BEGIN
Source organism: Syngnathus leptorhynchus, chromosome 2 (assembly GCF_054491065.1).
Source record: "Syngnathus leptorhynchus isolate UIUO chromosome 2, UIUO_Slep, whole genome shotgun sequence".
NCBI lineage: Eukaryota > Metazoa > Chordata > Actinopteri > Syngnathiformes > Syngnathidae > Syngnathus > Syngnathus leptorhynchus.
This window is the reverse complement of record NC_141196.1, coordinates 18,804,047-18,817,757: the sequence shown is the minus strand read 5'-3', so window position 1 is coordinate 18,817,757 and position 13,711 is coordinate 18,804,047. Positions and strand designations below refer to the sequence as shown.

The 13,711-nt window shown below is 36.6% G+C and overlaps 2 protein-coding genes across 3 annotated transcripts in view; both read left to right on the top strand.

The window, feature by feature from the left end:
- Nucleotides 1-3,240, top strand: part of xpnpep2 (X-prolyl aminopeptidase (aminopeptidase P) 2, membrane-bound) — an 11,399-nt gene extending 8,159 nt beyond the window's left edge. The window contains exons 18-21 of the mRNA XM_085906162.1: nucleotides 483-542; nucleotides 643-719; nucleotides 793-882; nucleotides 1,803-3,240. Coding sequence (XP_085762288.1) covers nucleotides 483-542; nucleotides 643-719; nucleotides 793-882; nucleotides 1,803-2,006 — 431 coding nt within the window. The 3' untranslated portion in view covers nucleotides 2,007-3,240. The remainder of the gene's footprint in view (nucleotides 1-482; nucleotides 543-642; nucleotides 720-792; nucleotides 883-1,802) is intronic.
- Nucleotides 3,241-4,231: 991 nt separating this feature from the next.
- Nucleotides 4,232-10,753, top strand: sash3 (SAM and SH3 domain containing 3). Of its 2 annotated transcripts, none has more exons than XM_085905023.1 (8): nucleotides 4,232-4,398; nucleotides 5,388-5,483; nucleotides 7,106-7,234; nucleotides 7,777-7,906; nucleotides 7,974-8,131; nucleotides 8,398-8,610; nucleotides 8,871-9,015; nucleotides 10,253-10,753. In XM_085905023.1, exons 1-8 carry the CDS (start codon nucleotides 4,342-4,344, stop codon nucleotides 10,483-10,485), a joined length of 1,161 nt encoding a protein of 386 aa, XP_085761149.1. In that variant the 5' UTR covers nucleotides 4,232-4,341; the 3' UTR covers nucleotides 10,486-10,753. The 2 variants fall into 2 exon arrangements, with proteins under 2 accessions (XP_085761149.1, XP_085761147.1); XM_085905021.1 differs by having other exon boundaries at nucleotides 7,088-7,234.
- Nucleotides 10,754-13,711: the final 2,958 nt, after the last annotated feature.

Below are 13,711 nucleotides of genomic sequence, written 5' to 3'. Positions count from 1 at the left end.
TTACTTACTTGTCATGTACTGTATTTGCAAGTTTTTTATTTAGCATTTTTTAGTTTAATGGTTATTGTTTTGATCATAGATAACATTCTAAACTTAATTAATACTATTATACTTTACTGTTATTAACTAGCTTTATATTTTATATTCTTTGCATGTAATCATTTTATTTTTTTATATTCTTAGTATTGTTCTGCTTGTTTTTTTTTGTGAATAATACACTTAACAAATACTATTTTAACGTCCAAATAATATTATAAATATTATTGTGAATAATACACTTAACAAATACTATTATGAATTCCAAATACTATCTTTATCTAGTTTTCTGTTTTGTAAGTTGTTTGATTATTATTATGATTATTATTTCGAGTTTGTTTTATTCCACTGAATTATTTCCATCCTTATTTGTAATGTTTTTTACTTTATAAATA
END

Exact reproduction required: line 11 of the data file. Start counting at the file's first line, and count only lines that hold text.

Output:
Below are 13,711 nucleotides of genomic sequence, written 5' to 3'. Positions count from 1 at the left end.